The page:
Classroom Management

3 Timesaving Tips To Try Today

As our schedules get more and more full with classes, professional development, clubs, and collaboration, it’s hard not to feel overwhelmed and crunched for time!  I’d like to share three easy organizational strategies that you can implement today to save time and help prevent last-minute, frantic prepping. I have cupboards sorted by grade, with shelves sorted by class, but this setup isn’t necessary for the first two tips!



Tip 1: Store work from each class in a folder 

I actually make TWO folders for each class, one for current projects and another for completed projects.  I generally save projects to take home at the end of the year in individual portfolios for each student, so my ‘completed projects’ folder allows for organized storage. It also allows me to easily select pieces for art shows.  I have seen folder sorting done differently in different schools.  For example, one of my colleagues provides a folder for each table group in each class, making passing back projects a breeze.  However you decide to implement it, class folders definitely keep you organized and save time!



Tip 2: Have a box or tub with essential lesson supplies for each grade

I store these right with my class folders for easy access.  The boxes contain items necessary to teaching a grade’s current project.  Items might include Davis vocabulary cards, special paper or supplies, books, rubrics, project examples, and anything else that may be relevant to project facilitation.  It’s important that each box only contains the teaching tools you need for the specific lesson the grade is currently doing.  I generally don’t store the materials being used like paints, colored pencils, pastels, etc. because those are easily accessible to students in my room.  I have art room jobs in place (that I will talk about at the AOE Winter Conference), that allow students to take responsibility for getting their own supplies ready.  In the rare occasion that one class is way behind or way ahead, I just grab an extra box lid for supplies.  To prep for a class, I simply pull out the supply box and that class’s folder and I’m set to go!  Note: This is especially helpful when I am traveling to my second school – I just put the supplies necessary from each box in my giant bag, and don’t feel as lost or unprepared!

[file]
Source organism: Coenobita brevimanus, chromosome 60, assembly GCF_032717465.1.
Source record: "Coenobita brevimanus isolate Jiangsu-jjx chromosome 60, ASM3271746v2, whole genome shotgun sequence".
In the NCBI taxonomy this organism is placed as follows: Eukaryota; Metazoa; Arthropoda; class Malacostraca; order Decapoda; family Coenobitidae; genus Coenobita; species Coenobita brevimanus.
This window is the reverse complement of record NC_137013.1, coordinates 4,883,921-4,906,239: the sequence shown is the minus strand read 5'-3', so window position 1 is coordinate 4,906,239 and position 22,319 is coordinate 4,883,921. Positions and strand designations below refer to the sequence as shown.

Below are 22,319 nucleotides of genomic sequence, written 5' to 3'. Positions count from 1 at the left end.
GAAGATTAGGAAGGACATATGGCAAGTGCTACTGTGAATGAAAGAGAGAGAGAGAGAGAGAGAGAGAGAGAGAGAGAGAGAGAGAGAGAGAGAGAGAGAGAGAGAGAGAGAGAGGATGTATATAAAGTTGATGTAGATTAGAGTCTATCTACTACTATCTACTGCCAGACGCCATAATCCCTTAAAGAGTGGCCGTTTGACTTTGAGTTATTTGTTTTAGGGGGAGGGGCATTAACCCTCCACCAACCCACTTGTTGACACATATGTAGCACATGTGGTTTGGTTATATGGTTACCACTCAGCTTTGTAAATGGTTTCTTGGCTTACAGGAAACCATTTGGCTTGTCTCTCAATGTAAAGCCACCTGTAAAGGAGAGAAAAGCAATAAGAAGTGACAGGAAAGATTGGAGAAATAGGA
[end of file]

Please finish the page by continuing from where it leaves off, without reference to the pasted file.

Tip 3:   Keep specific plans

With back-to-back classes, it’s difficult to remember to keep your plans up-to-date, or to remember what step or discussion point you are on with a class.  Therefore, I encourage you to sit for a few minutes when you get a break and write down specific notes.  Looking at the projects can also help jog your memory.  I know everyone is different as far as preferences for keeping plans, but I have found it most efficient to keep my plans digitally in a calendar on Microsoft Word. I can easily enter, delete, copy, paste, and make special notes much quicker than I could doing it all by hand. My cooperating teacher created the basic template in Word by inserting a table and playing around with the settings.  I added the color coding for each grade level. I even keep both my school’s plans in one document so I have some sense of continuity.


These strategies have saved me precious time, and really don’t take much effort to set up and implement.  Once in place, you may feel a renewed sense of sanity!

I’m excited to share even more time-saving strategies at the AOE Online Winter Conference 2014. Be sure to check it out!

What is your best time-saving trick? 

How do you prepare for each class throughout the day? We’d love to hear!



Magazine articles and podcasts are opinions of professional education contributors and do not necessarily represent the position of the Art of Education University (AOEU) or its academic offerings. Contributors use terms in the way they are most often talked about in the scope of their educational experiences.


Alecia Eggers Kaczmarek

Alecia Eggers Kaczmarek, an elementary school art educator, is a former AOEU Writer. She is passionate about teaching and reaching students through an innovative and meaningful arts education.

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